Thursday, April 16, 2009

Today on Kresta - April 16, 2009

Talking about the "things that matter most" on Apr. 16

3:00 – VA Tech Tragedy – April 16, 2007

On an unforgettable April morning, Virginia Tech student Lauren McCain lost her life, along with thirty-one others, at the hands of a gunman in the largest mass murder in modern U.S. history. But what could not be destroyed was Lauren's unyielding faith and spirit, which live on in the memories of those who knew and loved her. It has now been two years since that tragedy, and Beth Lueders tells the extraordinary story of this historic tragic event, and more importantly, its aftermath as survivors struggle to make sense of it, to cope, and to keep their faith stronger than ever before.

3:40 – R.I.P. - A Tribute to Dr. Thomas Dillon - President of Thomas Aquinas College

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4:00 – Change is Possible

Discovering a child’s or loved-one’s same-sex attraction (SSA) can be the start of a difficult journey. Countless questions and fears arise as you try to find adequate and meaningful resources to your most pressing questions. Richard Cohen speaks to this challenge from a first-hand experience. He is here to share his personal testimony of “Coming Out Straight”, the real causes of SSA, the process of healing, and what you can do to promote change.

4:20 – University of Notre Dame President Rejects Students' Requests for Dialogue
In a private letter addressed to a coalition of 12 campus groups and organizations, University of Notre Dame president, Fr. John Jenkins denied students’ requests for dialogue on the issues surrounding the University’s invitation to and honoring of President Barack Obama at this year’s commencement exercises. Responding to a letter sent to him by representatives of the ND Response coalition on April 7th, the University’s president wrote that “conditions for constructive dialogue simply do not exist” and that students could disregard his earlier invitations to meet with him. John Daly, Media Coordinator of the ND Response Coalition is with us.

4:30 – University of Notre Dame President Rejects Students' Requests for Dialogue
Alumni and financial supporters of the University of Notre Dame this week launched a new online effort to withhold donations until Rev. John Jenkins is replaced as president of the prominent Catholic university. The national alumni coalition is urging alumni and friends of the university to withhold donations, which could add up to tens of millions of dollars. The coalition website – - urges supporters to withhold all contributions to the Notre Dame General Fund until President Jenkins is replaced with someone who is committed to the authentic identity of Notre Dame, grounded in the teachings of the Catholic Church. Coalition representative David DiFranco, ND Class of 1995, is with us.

4:40 – “Da Vinci Code 2” puts spotlight back on Opus Dei
The film of Dan Brown’s Angels and Demons—opening next month—is reviving interest in Opus Dei, the real-life Catholic organization caricatured in The Da Vinci Code as an ecclesiastical mafia and guardian of the Church’s darkest secrets. The assault on Opus Dei—which helps ordinary Christians pursue holiness in their everyday work and family life—reveals more about Hollywood than about Opus Dei. In a candid new book edited by Opus Dei member Marie Oates, women of Opus Dei tell their own stories of how they find God and serve their neighbor in their professional work and at home.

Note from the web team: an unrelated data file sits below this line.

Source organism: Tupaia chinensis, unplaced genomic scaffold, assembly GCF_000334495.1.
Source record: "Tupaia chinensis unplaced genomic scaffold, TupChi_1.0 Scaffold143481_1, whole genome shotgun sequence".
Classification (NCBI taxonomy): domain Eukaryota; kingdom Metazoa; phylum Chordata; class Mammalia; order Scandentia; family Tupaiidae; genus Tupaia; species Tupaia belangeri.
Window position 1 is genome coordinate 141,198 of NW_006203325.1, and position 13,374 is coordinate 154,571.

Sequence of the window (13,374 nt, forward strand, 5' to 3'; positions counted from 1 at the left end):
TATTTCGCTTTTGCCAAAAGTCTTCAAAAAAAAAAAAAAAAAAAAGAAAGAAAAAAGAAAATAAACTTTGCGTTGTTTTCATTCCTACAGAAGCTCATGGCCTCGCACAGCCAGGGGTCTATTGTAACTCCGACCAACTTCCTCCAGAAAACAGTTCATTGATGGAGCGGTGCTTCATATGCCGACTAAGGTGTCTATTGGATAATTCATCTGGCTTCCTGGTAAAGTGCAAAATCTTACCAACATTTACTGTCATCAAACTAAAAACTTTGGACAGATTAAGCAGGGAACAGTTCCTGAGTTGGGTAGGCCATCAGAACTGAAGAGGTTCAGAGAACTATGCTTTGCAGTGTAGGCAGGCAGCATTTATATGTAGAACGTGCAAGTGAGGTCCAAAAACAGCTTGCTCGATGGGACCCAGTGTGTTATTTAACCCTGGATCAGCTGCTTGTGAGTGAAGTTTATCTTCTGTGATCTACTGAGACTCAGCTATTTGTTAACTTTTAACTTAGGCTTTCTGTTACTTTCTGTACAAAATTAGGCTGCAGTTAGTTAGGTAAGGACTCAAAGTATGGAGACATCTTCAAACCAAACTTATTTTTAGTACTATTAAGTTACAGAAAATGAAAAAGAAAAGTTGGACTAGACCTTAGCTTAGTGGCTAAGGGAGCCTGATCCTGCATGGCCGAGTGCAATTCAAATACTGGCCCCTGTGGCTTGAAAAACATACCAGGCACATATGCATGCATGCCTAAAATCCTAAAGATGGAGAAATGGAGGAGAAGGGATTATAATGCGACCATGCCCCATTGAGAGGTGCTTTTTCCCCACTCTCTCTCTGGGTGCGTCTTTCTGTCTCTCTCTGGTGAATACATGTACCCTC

5:00 – Sign and Counter-Sign: Theological and Canonical Reflections on Religious Life in View of the Maciel Disgrace
The name of Marcial Maciel now seems destined to become a byword for duplicity and manipulation of the most craven and cynical kind. In the wake of Maciel’s disgrace, a lively debate has ensued over the future of the religious congregation that he founded. Some charge that the Legion of Christ is bound so inextricably to the persona of its founder that the congregation cannot continue and must be suppressed or merged into another order or congregation. However, defenders of the Legion and its associated lay organization Regnum Christi argue against suppression, pointing to their good works and the undoubted existence of many faithful members who played no part in the Maciel fraud. We take the opportunity to examine – with canon lawyer Michael Dunnigan - theological and canonical reflections on religious life in view of the Maciel disgrace.

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Part 2
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5:20 – Pope Benedict’s Divine Mercy Mandate
On the world stage and in the life of the Catholic Church, John Paul II became known as the Great Mercy Pope devoting his second encyclical to Gods mercy, forgiving his would-be assassin, making Sr. Faustina, the great apostle of Divine Mercy, a saint and establishing Divine Mercy Sunday as a universal feast day in the Church. With that feast upon us this Sunday, Pope John Paul the Great’s successor, Benedict XVI, has become known as a Pope of Mercy in his own right. He opened the first ever World Apostolic Congress on Mercy in Rome last April and at its conclusion called the participants to go forth and be witnesses of Gods mercy. David Came is here to help us discover Pope Benedicts Divine Mercy Mandate.

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